Episode 8: Neal Sillars


Neal Sillars

Welcome to episode 8, where I talk to writer Neal Sillars.

Neal is the author of five books that, on the face of it, seem very different. His work includes a thriller (Revolutionary Tax), a novel infused with Celtic folklore (A Conspiracy of Ravens), an historical novel set over a thousand years of Spanish history (The Blood of Don Juan de Vargas) and a hard-hitting homage to his native Scotland (If you fly with the crows).

Neal explains there are, in fact, thematic similarities to them all that reflect some of the bigger questions that are important to him. We discuss how that came about: whether this was a conscious decision before writing or if these preoccupations emerge through the writing process.

Neal talks about drawing influences from his favourite work in Scots, Spanish, Galician and Portuguese – and we discuss Neal’s use of Scots language in If you fly with the crows. We look at the challenges that presented but also the very important reasons why it was the right decision for him to make.

He tells us about his approach to planning and research, and we discuss the notion of starting a story. We talk about the very important decision all writers have to make about exactly when to bring their readers or audience into their story.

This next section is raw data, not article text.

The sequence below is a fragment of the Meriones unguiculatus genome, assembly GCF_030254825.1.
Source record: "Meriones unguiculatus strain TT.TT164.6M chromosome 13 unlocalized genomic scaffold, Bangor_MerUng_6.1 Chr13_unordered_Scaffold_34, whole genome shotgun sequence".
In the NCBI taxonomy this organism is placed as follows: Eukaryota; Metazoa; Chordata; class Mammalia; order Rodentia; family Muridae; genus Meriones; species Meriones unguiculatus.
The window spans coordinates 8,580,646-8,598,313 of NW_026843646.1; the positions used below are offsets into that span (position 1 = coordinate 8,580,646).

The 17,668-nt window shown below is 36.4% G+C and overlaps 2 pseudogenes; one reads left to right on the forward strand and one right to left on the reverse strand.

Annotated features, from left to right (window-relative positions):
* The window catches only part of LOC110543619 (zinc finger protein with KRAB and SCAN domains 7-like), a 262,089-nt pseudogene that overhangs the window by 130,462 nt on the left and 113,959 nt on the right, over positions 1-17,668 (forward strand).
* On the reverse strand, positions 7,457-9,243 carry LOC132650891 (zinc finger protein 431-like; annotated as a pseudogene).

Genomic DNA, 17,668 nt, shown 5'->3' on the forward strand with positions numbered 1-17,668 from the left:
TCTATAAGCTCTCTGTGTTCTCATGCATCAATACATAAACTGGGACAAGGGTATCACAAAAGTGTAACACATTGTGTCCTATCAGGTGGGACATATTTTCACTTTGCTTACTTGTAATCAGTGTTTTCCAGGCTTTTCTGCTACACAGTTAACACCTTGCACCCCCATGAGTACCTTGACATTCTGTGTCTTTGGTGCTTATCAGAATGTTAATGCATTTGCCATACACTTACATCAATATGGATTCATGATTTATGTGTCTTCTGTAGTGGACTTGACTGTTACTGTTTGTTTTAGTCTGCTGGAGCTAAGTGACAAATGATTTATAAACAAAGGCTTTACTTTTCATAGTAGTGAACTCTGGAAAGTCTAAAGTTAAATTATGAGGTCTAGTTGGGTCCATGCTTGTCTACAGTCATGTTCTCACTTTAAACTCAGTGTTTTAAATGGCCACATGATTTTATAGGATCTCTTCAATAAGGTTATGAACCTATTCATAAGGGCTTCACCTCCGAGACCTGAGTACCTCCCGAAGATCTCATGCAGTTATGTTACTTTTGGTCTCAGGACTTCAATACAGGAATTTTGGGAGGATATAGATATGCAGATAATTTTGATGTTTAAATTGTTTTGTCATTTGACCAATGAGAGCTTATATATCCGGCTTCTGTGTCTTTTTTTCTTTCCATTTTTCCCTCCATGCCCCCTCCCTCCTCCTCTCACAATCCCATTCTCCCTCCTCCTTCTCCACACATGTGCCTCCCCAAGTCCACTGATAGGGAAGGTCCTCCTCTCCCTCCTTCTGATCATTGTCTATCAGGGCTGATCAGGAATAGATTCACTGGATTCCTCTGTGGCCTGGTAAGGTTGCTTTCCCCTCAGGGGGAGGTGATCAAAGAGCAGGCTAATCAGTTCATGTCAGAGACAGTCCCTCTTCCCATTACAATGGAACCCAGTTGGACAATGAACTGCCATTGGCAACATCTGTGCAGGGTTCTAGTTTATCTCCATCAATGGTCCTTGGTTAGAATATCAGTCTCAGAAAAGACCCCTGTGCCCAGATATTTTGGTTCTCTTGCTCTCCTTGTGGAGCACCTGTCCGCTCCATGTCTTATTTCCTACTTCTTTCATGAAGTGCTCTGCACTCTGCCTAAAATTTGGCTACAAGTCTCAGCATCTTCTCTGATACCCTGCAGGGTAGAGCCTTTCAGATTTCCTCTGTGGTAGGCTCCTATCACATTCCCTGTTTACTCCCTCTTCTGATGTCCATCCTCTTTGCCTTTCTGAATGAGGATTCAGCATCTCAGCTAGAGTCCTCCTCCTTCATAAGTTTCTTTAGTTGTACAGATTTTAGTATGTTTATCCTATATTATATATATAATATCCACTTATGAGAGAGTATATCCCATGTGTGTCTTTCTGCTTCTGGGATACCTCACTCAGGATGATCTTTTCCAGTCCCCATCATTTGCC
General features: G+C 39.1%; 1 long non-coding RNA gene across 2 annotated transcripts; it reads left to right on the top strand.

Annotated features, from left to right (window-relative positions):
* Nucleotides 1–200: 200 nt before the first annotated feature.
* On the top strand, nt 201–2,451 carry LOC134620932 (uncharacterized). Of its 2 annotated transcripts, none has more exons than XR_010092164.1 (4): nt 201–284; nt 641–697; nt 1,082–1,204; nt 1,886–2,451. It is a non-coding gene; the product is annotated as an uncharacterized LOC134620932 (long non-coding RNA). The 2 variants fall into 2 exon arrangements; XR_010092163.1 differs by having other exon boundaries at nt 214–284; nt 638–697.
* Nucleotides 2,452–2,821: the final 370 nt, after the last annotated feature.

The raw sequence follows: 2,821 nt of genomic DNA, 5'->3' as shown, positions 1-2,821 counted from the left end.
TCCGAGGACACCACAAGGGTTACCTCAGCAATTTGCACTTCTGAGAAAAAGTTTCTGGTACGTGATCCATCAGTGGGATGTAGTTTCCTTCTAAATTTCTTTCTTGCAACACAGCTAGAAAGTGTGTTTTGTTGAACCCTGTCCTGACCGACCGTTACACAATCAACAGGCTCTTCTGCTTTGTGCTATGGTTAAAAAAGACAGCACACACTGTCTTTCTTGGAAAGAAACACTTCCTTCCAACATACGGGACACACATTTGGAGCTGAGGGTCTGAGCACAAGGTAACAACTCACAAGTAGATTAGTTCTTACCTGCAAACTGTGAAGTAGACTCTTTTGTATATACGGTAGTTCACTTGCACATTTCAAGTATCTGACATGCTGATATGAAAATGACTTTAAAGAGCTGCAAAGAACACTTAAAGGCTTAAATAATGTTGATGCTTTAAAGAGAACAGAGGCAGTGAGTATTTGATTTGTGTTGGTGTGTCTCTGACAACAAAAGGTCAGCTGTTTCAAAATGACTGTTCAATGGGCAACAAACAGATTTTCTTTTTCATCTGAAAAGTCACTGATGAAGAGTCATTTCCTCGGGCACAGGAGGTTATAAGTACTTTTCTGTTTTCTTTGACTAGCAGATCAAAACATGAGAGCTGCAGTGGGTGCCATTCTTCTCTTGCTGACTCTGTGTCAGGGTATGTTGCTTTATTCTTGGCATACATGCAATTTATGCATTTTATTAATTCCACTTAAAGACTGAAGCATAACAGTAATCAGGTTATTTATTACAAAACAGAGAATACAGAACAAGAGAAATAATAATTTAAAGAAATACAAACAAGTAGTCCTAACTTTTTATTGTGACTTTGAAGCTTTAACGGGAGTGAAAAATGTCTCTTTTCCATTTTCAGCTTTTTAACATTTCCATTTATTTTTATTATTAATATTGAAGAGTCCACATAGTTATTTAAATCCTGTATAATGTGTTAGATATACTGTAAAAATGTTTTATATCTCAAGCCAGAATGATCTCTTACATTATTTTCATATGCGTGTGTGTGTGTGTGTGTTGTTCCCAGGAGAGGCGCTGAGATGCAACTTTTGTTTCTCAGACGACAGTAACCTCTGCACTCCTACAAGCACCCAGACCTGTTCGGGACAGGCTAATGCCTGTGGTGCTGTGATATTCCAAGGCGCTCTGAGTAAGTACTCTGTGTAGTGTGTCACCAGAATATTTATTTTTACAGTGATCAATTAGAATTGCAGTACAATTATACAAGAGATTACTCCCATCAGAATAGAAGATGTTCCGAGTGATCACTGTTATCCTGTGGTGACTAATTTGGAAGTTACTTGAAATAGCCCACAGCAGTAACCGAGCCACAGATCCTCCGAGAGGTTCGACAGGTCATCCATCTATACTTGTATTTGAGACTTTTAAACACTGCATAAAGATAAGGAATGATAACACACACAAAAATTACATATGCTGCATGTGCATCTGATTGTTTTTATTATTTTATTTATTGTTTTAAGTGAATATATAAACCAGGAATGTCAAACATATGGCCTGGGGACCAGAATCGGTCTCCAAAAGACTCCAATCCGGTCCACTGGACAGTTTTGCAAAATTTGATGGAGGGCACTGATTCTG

Neal also talks about the challenge of writing around a busy day-to-day life: how does he do it?

If is fascinating to spend half an hour with Neal. What he has to say about both the authenticity of voices in a work and where a story starts are big questions that every aspiring writer should think about. Hearing about his experience as a writer is interesting, instructive and inspiring.

You can find his work on Amazon and also find him on Facebook.

I hope you enjoy this episode – please leave me a comment or, better still a (five star) review on iTunes.


Leave a Reply

Fill in your details below or click an icon to log in:

WordPress.com Logo

You are commenting using your WordPress.com account. Log Out /  Change )

Facebook photo

You are commenting using your Facebook account. Log Out /  Change )

Connecting to %s